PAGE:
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Notice of Inventory Completion: U.S. Department of Agriculture, Forest Service, Gila National Forest, Silver City, NM; Correction

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AGENCY:

National Park Service, Interior.

ACTION:

Notice; correction.

Notice is here given in accordance with the Native American Graves Protection and Repatriation Act (NAGPRA), 25 U.S.C. 3003, of the completion of an inventory of human remains and associated funerary objects in the control of the U.S. Department of Agriculture, Forest Service, Gila National Forest, Silver City, NM; and in the former possession of Arizona State Museum, University of Arizona, Tucson, AZ; Field Museum of Natural History, Chicago, IL; Logan Museum of Anthropology, Beloit College, Beloit, WI; Maxwell Museum of Anthropology, University of New Mexico, Albuquerque, NM; Museum of Indian Arts and Culture, Museum of New Mexico, Santa Fe, NM; Ohio Historical Society, Columbus, OH; Peabody Museum of Archaeology and Ethnology, Harvard University, Cambridge, MA; University of Texas at Austin, Austin, TX; and U.S. Department of Agriculture, Forest Supervisor's Office, Gila National Forest, Silver City, NM. The human remains and associated funerary objects were removed from the Gila National Forest, Catron County, NM.

This notice is published as part of the National Park Service's administrative responsibilities under NAGPRA, 25 U.S.C. 3003 (d)(3). The determinations in this notice are the sole responsibility of the museum, institution, or Federal agency that has control of the Native American human remains and associated funerary objects. The National Park Service is not responsible for the determinations in this notice.

This notice corrects and supercedes the number of human remains and associated funerary objects reported in three notices: Notice of Inventory Completion published in the Federal Register on July 22, 1998 [FR Doc. 98-19536, pages 39293-39294]; Notice of Inventory Completion correction published in the Federal Register on August 3, 2005 [FR Doc. 05-15316, pages 44686-44687]; and Notice of Inventory Completion correction published in the Federal Register on September 27, 2005 [FR Doc. 05-19265, pages 56483-56484].

A detailed assessment of the human remains was made by Arizona State Museum, University of Arizona; Field Museum of Natural History; Logan Museum of Anthropology, Beloit College; Maxwell Museum of Anthropology, University of New Mexico; Museum of Indian Arts and Culture, Museum of New Mexico; Ohio Historical Society; Peabody Museum of Archaeology and Ethnology, Harvard University; University of Texas at Austin; U.S. Department of Agriculture, Gila National Forest; and U.S. Department of Agriculture, Forest Supervisor's Office, Gila National Forest professional staff in consultation with Start Printed Page 38414representatives of the Hopi Tribe of Arizona; Pueblo of Acoma, New Mexico; and Zuni Tribe of the Zuni Reservation, New Mexico.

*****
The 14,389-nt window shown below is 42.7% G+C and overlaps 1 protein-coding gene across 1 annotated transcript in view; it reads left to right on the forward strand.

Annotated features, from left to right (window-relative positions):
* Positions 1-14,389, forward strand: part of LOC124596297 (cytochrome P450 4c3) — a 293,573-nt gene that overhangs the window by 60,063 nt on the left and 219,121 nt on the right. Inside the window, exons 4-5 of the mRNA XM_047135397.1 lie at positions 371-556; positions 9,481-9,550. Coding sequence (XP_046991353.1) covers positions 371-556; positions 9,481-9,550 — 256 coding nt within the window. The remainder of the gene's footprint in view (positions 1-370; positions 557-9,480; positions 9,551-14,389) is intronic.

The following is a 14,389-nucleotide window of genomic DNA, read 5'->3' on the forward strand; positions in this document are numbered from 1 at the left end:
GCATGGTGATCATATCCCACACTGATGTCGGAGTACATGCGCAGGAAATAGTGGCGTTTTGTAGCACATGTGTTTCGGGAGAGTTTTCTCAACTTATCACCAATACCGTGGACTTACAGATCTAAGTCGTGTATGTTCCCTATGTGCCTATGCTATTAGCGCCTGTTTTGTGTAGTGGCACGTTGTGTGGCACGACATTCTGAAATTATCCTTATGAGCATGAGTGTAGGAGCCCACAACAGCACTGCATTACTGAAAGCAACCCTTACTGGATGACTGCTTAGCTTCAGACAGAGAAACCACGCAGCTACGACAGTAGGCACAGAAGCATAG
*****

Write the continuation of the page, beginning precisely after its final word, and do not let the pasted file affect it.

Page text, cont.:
In August 2005, the Field Museum of Natural Historiy, Chicago, IL, re-examined the human remains and associated funerary objects taken from nine sites in the Gila National Forest, Catron County, NM. In 2005, Gila National Forest, Silver City, NM, also re-examined the human remains and associated funerary objects taken from all sites in the Gila National Forest, Catron County, NM. In light of the findings from re-examination, the original Notice of Inventory Completion and previously corrected Notices of Inventory Completion are superceded by this notice.

In 1935 and 1936, human remains representing a minimum of 51 individuals were removed from Starkweather Ruin in Gila National Forest, Catron County, NM, during legally authorized excavations by Paul H. Nesbitt of Beloit College, Beloit, WI. The human remains were curated at the Logan Museum of Anthropology, Beloit College, Beloit, WI, until 2005 when they were transferred to Gila National Forest. No known individuals were identified. The 139 associated funerary objects are ceramic vessels and sherds, shell and stone jewelry, and a projectile point.

Based on material culture, architecture, and site organization, the Starkweather Ruin has been identified as an Upland Mogollon pithouse village and pueblo occupied between A.D. 500-1300.

Between 1935 and 1955, human remains representing a minimum of 79 individuals were removed from SU site, Oak Springs Pueblo, Tularosa Cave, Apache Creek Pueblo, Turkey Foot Ridge site, Wet Leggett Pueblo, Three Pines Pueblo, and South Leggett Pueblo in Catron County, NM, by Dr. Paul Martin of the Field Museum, Chicago, IL. The human remains were curated at the Field Museum, Chicago, IL, until 2005 when they were transferred to Gila National Forest. No known individuals were identified. The 56 associated funerary objects include ceramic vessels and sherds, stone and shell jewelry, stone and bone tools, and projectile points.